1,496 total views, 4 views today
We all know from our experiences in further education (such as A Levels) that psychology, at a degree-level, has a supposedly ‘dire’ amount of research methods and statistics. I know that this is a concern for many university applicants.
Recently, I was working with my faculty at the University of Manchester calling those who were holding an offer to study the BSc psychology programme at Manchester. The purpose of the calls was to ask these offer-holders if they had any questions for us, as students.
You would not believe (or maybe you can) the number of offer-holders who were worried about doing statistics; with one offer-holder telling me that the thought of learning about it was anxiety-provoking.
Most researchers will probably ask: ‘What’s all the fuss about?’ But for the student, the fuss is pretty much about everything. I reflect on my own experience from sixth form. I remember having to sift through four sides of A4 sheets of paper with a grid full of p-values based on t-statistics – I look back now and wonder why. It is time-consuming and doesn’t make much sense. Sixth form does not teach you the ins-and-outs SPSS.
In college, statistics is neither very well applied, nor taught very well. It isn’t exactly the teacher’s fault – they’re a psychology teacher, not a statistics expert. And I know some PhD students and lecturers who still get in a bit of a muddled state when thinking about it.
So, something has to give, right? Although evidence is lacking, I do worry that many bright and capable psychologists and researchers of the future are opting to avoid psychology because of their further education experiences.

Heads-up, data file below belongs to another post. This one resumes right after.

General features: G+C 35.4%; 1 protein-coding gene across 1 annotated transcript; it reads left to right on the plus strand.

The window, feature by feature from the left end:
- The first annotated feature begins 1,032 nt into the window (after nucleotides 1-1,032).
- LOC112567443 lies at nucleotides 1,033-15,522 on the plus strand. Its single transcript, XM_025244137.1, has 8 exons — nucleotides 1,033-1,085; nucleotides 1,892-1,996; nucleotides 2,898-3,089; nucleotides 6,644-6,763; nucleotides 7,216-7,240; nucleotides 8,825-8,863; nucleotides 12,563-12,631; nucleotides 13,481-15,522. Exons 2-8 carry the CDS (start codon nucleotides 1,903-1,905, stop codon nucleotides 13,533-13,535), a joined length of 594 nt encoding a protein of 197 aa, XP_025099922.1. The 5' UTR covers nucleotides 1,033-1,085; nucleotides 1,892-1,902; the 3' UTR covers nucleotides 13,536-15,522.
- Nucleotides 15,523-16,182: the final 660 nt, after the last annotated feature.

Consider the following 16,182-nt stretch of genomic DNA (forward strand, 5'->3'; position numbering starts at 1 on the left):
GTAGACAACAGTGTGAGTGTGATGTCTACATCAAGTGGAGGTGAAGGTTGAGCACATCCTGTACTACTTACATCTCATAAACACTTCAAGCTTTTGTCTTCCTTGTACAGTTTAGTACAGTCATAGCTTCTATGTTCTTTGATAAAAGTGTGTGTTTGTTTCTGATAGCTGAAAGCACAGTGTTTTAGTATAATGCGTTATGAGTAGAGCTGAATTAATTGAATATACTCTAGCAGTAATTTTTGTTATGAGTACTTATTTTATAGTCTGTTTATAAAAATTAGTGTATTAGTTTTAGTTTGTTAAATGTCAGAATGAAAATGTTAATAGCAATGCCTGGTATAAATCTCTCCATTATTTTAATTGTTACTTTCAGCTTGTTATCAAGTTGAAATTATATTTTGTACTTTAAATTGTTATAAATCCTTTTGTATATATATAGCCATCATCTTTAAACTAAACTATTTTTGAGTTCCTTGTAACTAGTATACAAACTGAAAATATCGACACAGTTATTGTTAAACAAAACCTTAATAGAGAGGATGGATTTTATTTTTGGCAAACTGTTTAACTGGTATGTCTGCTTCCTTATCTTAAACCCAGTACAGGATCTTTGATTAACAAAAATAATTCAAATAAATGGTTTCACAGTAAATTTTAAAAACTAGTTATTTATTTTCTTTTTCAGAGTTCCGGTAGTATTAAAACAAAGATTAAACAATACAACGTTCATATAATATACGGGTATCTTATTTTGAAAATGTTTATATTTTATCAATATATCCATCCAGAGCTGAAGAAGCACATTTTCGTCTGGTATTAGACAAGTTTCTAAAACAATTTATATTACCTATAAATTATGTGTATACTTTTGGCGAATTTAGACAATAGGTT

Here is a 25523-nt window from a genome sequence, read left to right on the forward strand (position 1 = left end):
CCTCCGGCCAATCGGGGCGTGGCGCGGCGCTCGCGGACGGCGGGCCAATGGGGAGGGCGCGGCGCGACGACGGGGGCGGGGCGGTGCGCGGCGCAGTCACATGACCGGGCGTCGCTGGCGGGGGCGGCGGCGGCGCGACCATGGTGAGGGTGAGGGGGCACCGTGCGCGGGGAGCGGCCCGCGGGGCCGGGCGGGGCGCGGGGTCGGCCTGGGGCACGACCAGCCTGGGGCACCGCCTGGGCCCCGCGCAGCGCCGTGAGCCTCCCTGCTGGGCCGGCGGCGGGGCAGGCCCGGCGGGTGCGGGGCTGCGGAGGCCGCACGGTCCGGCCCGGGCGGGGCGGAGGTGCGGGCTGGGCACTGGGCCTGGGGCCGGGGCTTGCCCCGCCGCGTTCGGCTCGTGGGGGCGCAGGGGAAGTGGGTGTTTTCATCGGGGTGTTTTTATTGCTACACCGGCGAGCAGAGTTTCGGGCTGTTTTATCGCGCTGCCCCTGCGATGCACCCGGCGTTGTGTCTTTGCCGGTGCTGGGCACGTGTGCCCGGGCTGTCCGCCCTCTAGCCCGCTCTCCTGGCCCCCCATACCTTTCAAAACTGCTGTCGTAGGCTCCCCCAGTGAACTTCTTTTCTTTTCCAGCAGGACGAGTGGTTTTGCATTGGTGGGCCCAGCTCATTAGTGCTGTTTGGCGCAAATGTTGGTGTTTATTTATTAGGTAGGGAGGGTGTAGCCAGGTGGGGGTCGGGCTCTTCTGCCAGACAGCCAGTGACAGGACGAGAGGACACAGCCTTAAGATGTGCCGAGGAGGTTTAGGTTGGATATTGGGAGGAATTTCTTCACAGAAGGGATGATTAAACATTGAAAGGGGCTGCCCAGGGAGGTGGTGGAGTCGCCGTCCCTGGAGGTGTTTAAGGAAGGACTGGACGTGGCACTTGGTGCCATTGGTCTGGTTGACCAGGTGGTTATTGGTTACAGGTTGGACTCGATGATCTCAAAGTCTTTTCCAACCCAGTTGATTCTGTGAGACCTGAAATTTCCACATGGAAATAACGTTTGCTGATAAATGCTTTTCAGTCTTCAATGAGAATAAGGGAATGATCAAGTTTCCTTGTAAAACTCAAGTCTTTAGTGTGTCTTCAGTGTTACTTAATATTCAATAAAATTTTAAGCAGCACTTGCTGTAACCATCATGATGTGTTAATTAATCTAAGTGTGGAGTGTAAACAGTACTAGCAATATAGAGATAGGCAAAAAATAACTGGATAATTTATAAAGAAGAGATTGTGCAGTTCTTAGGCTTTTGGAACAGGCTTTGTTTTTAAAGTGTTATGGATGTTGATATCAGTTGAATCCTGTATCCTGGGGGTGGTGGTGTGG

I’ve done extensive work in peer support and widening participation over the last couple of years, and it is quite upsetting to imagine students are missing out on the wonderful discipline that is psychology.
So, I have a personal message for any sixth form students reading this, or even pre-final year students in psychology: At a degree-level, statistics are applied to real-life research. It isn’t that boring topic no one wants to do. I have never been the best at statistics, but I have found that it just takes that one piece of research to make things click.
I’ve found that over the last couple of months I’ve become quite proficient in statistical analyses, and this is a result of my final-year dissertation project. When you’re handling your own data, everything seems much simpler than it did before. I never considered myself to be a ‘researchy’ or ‘statsy’ person, yet here I am doing it with no problem.
I’ve held two research assistant posts over the last year that are based on experimental paradigms and using quantitative statistical analyses. I’m also taking the lead on an exciting research project starting this summer, which will, inevitably, mean analysing huge data. Once upon a time, this would’ve bothered me. But it doesn’t faze me at all.
I’m about to start studying for my MSc in Organisational Psychology this September with the University of Manchester’s Alliance Manchester Business School, where, again, I’ll have to complete a research project. I’ll then be going onto (hopefully) completing a PhD, which is a research-based doctorate-level qualification.
Back when I was in college, I would never have imagined myself wanting to pursue a career that involves statistics.
So, to those of who are looking at studying psychology at university: Do not rule it out based on research methods and statistics. Give it a chance; you wouldn’t want to miss out on everything that psychology has to offer just because of one bumpy ride.
Ask yourself this: If you flew somewhere and experienced some turbulence, would you never fly abroad on holiday again? I think we all know what the answer to that would be.
Image credit: Freepik
Callum Mogridge is an undergraduate psychology student at the University of Manchester. He leads the peer support on the degree programme.
Some of our contents and links are sponsored. Psychreg is not responsible for the contents of external websites. Psychreg is mainly for information purposes only. Never disregard professional psychological or medical advice, nor delay in seeking professional advice or treatment because of something you have read on this website. Read our full disclaimer.